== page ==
If the 1000 can NEVER play Hollywood movies at 4K 24p on ANY source device then Sony will likely be liable. Because damages will be high, if at all feasible, Sony has no financial choice but to come up with a fix. If a fix is not feasible, they will likely have to pay damages and look at it as the cost of doing business or replace our projectors with newly manufactured compliant 1000es.

It's just a fact that many of us will not be willing to take a $25,000 loss on the chin.

The 1000 remains a current model for Sony, just like the 4k flat panels - I don't believe the 1000 or the flat panels were sold caveat emptor that they wouldn't play content at the specified resolutions, nor was there a warning that the flat panels would need upgrading to work with a future media player

So it would be very hard for Sony to argue that the 1000 would not quality for an upgrade while the flat panels do...they were all sold under the same pretense and lack of clarity regarding this future (now present) scenario, and they are all current models.

They need to figure out how to do this in the home however, as they are begging for issues having these units shipped repeatedly.

And I heard today for flat panel owners, Sony's service does not include removal and reinstall of any wall mounted screens...who's doing/paying for that?
post #4998 of 9665
Quote:
Originally Posted by G-Rex View Post

Thanks, that makes sense. Things are a bit worse than I thought. I can not pass on the streamer and wait for 4K bluray because of the same problem. Sony better come up with a fix or these things will become totally obsolete in no time. eek.gif

One possibility for there being no Sony announcement is that the feasibility of the mod to previously manufactured 1000s is not yet known.

If the 1000 can NEVER play Hollywood movies at 4K 24p on ANY source device then Sony will likely be liable. Because damages will be high, if at all feasible, Sony has no financial choice but to come up with a fix. If a fix is not feasible, they will likely have to pay damages and look at it as the cost of doing business or replace our projectors with newly manufactured compliant 1000es.

It's just a fact that many of us will not be willing to take a $25,000 loss on the chin.

 

I believe the FMP-X1 is just a smart box with a hard disc drive in it.  So outside of a removable plastic disc, it's more or less the same as what a 4K blu-ray HDCP 2.2 player might look like anyway.  You down load to a HDD and then play from the HDD for the FMP-X1 vs. loading a plastic disc.

 

I wish you luck but I really don't see where Sony has a lot of risk here if they don't make the 1000es compliant with the FMP-X1.  They never promised more than a 4K capable projector and they have in fact delivered one.  They did not sell or market a projector compliant with HDCP 2.2 because HDCP 2.2 did not exist at the time.  Like wise, the FMP-X1 did not exist at the time the VW-1000es was introduced.  Making it compatible is a very logical thing to do or offer an upgrade path for it, but I see little legal liability if they don't.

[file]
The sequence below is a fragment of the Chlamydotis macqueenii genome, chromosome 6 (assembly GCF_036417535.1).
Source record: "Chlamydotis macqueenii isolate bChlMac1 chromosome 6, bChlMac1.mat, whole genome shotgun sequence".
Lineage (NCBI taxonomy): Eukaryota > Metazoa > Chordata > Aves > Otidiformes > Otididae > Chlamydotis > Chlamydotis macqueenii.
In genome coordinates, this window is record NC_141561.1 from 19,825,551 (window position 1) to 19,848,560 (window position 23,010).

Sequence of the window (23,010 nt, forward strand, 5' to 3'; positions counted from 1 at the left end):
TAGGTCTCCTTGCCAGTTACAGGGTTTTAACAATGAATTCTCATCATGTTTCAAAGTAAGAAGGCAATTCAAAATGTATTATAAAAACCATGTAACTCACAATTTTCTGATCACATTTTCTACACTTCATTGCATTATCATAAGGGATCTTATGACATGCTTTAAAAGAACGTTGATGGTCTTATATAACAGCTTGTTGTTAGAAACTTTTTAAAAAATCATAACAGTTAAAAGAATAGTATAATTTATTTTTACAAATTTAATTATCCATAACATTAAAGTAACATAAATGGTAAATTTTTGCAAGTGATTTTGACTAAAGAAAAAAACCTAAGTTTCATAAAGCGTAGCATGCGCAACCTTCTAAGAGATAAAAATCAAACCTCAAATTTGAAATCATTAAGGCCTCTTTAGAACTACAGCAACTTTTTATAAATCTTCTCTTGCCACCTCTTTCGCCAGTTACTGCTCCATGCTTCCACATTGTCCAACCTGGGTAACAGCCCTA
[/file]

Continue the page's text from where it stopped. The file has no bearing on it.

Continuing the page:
I think they are guilty of selling a dream. At CEDIA they showed me a demo and told me the source material was 4K and that the projector could play back 4K source material.  They also told me that it could play back DVD and Blu-ray source material and would up-scale to 4K.  But they never told me it was going to work with the FMP-X1 and they never told me where or when I could expect to find 4K source material.

 

Again, I do hope they do make it compatible, but I can see a scenario with limitations playing out here.  It reminds me of the time I bought a new car only to find out after 12 months of ownership that there was a known, by the manufacture, design problem with the engine.  I had to pay to have the engine rebuilt.  I took them to court, I was going to show them.  My court case netted me a 20% reimbursement of the engine rebuild cost from the manufacturer.  The out of pocket attorney fees and court costs would have bought me two new engines.  At the end of the day I had a 12 month old car with a rebuilt engine and less money than I started with when the problem first surfaced.  Caveat emptor!


Edited by b curry - 7/9/13 at 2:01pm
post #4999 of 9665
Does anyone know at what HZ each eye sees 3d video on the Sony? I cannot find it in the specs. I am guessing 48hz per eye for 24p 3d Blu Ray content?
post #5000 of 9665
I just don't see how a modification would not be possible on the 1000ES. It was built by man and space in this age of miniturization would not be an issue. Connector space could be an issue but if a man can land on the moon there are solutions. I am accused of being negative but come on guys, we will have a mod for our our 1000ES just like Sony is modding its 4K flat panels.

Of course Sony is not going to have its techs demount and remount panels. the potential liability costs would be high. I suspect the only reason they are doing in home service for this as well as much in home service is done by repair services is that shipping panels once unpacked is not practicable... unlike projector boxes, panel boxes are not kept etc. Who will pay? You will or you will do it yourself, I suspect. If a projector fails, the projector manufacturer does not pay for demounting and remounting and unless a failure is early in the projectors life, the buyer pays shipping to the repair facility. Whether a projector mod is done at a center or in a home, my guess is that a demount and remount would be required. For most of us here, mounting our 45 lb projectors is not much of a problem. But for some it would be.